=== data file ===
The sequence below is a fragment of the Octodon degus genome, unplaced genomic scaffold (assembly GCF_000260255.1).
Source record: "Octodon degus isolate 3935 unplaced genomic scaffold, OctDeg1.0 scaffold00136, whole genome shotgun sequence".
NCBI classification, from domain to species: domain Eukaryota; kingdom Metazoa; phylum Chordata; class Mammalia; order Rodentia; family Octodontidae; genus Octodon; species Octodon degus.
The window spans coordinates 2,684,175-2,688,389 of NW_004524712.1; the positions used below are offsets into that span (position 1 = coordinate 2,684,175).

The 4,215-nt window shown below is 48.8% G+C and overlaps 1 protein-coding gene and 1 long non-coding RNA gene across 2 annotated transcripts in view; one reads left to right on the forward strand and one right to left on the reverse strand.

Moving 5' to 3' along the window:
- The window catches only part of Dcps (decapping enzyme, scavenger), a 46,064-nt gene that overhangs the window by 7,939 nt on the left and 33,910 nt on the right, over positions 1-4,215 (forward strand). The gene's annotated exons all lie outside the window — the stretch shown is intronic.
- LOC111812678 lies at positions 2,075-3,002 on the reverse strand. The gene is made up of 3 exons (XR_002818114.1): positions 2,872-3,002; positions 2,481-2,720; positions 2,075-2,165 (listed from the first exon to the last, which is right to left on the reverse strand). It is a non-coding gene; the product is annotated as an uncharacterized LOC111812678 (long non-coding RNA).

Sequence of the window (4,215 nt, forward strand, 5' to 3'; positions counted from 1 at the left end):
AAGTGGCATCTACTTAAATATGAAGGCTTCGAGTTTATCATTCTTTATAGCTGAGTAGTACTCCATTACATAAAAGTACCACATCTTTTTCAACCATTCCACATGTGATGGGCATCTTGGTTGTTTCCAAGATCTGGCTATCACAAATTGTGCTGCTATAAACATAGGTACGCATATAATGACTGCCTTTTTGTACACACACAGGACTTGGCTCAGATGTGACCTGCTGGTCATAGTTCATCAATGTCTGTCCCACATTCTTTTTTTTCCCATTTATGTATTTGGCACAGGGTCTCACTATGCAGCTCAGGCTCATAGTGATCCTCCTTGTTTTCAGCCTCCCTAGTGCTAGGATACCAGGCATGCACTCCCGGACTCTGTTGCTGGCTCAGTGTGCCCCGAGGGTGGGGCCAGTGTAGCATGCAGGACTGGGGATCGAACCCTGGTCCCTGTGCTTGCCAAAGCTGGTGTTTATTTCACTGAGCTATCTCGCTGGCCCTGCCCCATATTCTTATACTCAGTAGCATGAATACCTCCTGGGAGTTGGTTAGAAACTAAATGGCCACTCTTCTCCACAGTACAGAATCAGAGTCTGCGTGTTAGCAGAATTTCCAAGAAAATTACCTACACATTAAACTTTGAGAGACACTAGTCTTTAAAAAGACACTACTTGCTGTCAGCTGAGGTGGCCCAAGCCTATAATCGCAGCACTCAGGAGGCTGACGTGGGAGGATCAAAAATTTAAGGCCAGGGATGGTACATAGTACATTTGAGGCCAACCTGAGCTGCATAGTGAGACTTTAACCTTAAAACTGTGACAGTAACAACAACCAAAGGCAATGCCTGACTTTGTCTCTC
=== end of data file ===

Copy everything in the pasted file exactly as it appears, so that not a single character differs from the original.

The sequence below is a fragment of the Octodon degus genome, unplaced genomic scaffold (assembly GCF_000260255.1).
Source record: "Octodon degus isolate 3935 unplaced genomic scaffold, OctDeg1.0 scaffold00136, whole genome shotgun sequence".
NCBI classification, from domain to species: domain Eukaryota; kingdom Metazoa; phylum Chordata; class Mammalia; order Rodentia; family Octodontidae; genus Octodon; species Octodon degus.
The window spans coordinates 2,684,175-2,688,389 of NW_004524712.1; the positions used below are offsets into that span (position 1 = coordinate 2,684,175).

The 4,215-nt window shown below is 48.8% G+C and overlaps 1 protein-coding gene and 1 long non-coding RNA gene across 2 annotated transcripts in view; one reads left to right on the forward strand and one right to left on the reverse strand.

Moving 5' to 3' along the window:
- The window catches only part of Dcps (decapping enzyme, scavenger), a 46,064-nt gene that overhangs the window by 7,939 nt on the left and 33,910 nt on the right, over positions 1-4,215 (forward strand). The gene's annotated exons all lie outside the window — the stretch shown is intronic.
- LOC111812678 lies at positions 2,075-3,002 on the reverse strand. The gene is made up of 3 exons (XR_002818114.1): positions 2,872-3,002; positions 2,481-2,720; positions 2,075-2,165 (listed from the first exon to the last, which is right to left on the reverse strand). It is a non-coding gene; the product is annotated as an uncharacterized LOC111812678 (long non-coding RNA).

Sequence of the window (4,215 nt, forward strand, 5' to 3'; positions counted from 1 at the left end):
AAGTGGCATCTACTTAAATATGAAGGCTTCGAGTTTATCATTCTTTATAGCTGAGTAGTACTCCATTACATAAAAGTACCACATCTTTTTCAACCATTCCACATGTGATGGGCATCTTGGTTGTTTCCAAGATCTGGCTATCACAAATTGTGCTGCTATAAACATAGGTACGCATATAATGACTGCCTTTTTGTACACACACAGGACTTGGCTCAGATGTGACCTGCTGGTCATAGTTCATCAATGTCTGTCCCACATTCTTTTTTTTCCCATTTATGTATTTGGCACAGGGTCTCACTATGCAGCTCAGGCTCATAGTGATCCTCCTTGTTTTCAGCCTCCCTAGTGCTAGGATACCAGGCATGCACTCCCGGACTCTGTTGCTGGCTCAGTGTGCCCCGAGGGTGGGGCCAGTGTAGCATGCAGGACTGGGGATCGAACCCTGGTCCCTGTGCTTGCCAAAGCTGGTGTTTATTTCACTGAGCTATCTCGCTGGCCCTGCCCCATATTCTTATACTCAGTAGCATGAATACCTCCTGGGAGTTGGTTAGAAACTAAATGGCCACTCTTCTCCACAGTACAGAATCAGAGTCTGCGTGTTAGCAGAATTTCCAAGAAAATTACCTACACATTAAACTTTGAGAGACACTAGTCTTTAAAAAGACACTACTTGCTGTCAGCTGAGGTGGCCCAAGCCTATAATCGCAGCACTCAGGAGGCTGACGTGGGAGGATCAAAAATTTAAGGCCAGGGATGGTACATAGTACATTTGAGGCCAACCTGAGCTGCATAGTGAGACTTTAACCTTAAAACTGTGACAGTAACAACAACCAAAGGCAATGCCTGACTTTGTCTCTC